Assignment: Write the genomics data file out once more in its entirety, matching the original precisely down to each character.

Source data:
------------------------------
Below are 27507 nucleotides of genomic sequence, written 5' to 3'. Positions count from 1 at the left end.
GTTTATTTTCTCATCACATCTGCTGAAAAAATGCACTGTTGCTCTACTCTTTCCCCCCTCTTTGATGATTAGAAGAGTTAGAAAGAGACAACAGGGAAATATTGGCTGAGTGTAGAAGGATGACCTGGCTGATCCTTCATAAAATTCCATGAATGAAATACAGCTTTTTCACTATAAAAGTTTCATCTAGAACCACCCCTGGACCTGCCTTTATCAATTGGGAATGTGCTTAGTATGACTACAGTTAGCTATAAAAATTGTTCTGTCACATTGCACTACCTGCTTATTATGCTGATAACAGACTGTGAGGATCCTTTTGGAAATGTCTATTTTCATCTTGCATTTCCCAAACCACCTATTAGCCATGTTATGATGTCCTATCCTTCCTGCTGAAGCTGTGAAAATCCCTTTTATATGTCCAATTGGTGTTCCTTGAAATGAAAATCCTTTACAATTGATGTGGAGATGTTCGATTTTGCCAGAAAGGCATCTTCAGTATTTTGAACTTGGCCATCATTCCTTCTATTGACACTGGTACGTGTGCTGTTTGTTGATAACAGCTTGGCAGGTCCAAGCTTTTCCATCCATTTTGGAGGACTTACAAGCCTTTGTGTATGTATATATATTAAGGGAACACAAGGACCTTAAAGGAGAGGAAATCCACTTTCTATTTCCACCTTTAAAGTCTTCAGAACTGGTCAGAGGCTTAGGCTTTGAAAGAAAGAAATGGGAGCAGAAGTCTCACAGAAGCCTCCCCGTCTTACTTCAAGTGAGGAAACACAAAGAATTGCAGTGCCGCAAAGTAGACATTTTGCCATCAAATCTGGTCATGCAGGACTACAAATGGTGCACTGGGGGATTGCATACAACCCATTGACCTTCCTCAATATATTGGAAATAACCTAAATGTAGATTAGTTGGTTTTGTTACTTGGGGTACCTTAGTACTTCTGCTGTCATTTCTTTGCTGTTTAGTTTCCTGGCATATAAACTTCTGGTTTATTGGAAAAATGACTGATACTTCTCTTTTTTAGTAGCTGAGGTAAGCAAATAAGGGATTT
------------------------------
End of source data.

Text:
Below are 27507 nucleotides of genomic sequence, written 5' to 3'. Positions count from 1 at the left end.
GTTTATTTTCTCATCACATCTGCTGAAAAAATGCACTGTTGCTCTACTCTTTCCCCCCTCTTTGATGATTAGAAGAGTTAGAAAGAGACAACAGGGAAATATTGGCTGAGTGTAGAAGGATGACCTGGCTGATCCTTCATAAAATTCCATGAATGAAATACAGCTTTTTCACTATAAAAGTTTCATCTAGAACCACCCCTGGACCTGCCTTTATCAATTGGGAATGTGCTTAGTATGACTACAGTTAGCTATAAAAATTGTTCTGTCACATTGCACTACCTGCTTATTATGCTGATAACAGACTGTGAGGATCCTTTTGGAAATGTCTATTTTCATCTTGCATTTCCCAAACCACCTATTAGCCATGTTATGATGTCCTATCCTTCCTGCTGAAGCTGTGAAAATCCCTTTTATATGTCCAATTGGTGTTCCTTGAAATGAAAATCCTTTACAATTGATGTGGAGATGTTCGATTTTGCCAGAAAGGCATCTTCAGTATTTTGAACTTGGCCATCATTCCTTCTATTGACACTGGTACGTGTGCTGTTTGTTGATAACAGCTTGGCAGGTCCAAGCTTTTCCATCCATTTTGGAGGACTTACAAGCCTTTGTGTATGTATATATATTAAGGGAACACAAGGACCTTAAAGGAGAGGAAATCCACTTTCTATTTCCACCTTTAAAGTCTTCAGAACTGGTCAGAGGCTTAGGCTTTGAAAGAAAGAAATGGGAGCAGAAGTCTCACAGAAGCCTCCCCGTCTTACTTCAAGTGAGGAAACACAAAGAATTGCAGTGCCGCAAAGTAGACATTTTGCCATCAAATCTGGTCATGCAGGACTACAAATGGTGCACTGGGGGATTGCATACAACCCATTGACCTTCCTCAATATATTGGAAATAACCTAAATGTAGATTAGTTGGTTTTGTTACTTGGGGTACCTTAGTACTTCTGCTGTCATTTCTTTGCTGTTTAGTTTCCTGGCATATAAACTTCTGGTTTATTGGAAAAATGACTGATACTTCTCTTTTTTAGTAGCTGAGGTAAGCAAATAAGGGATTT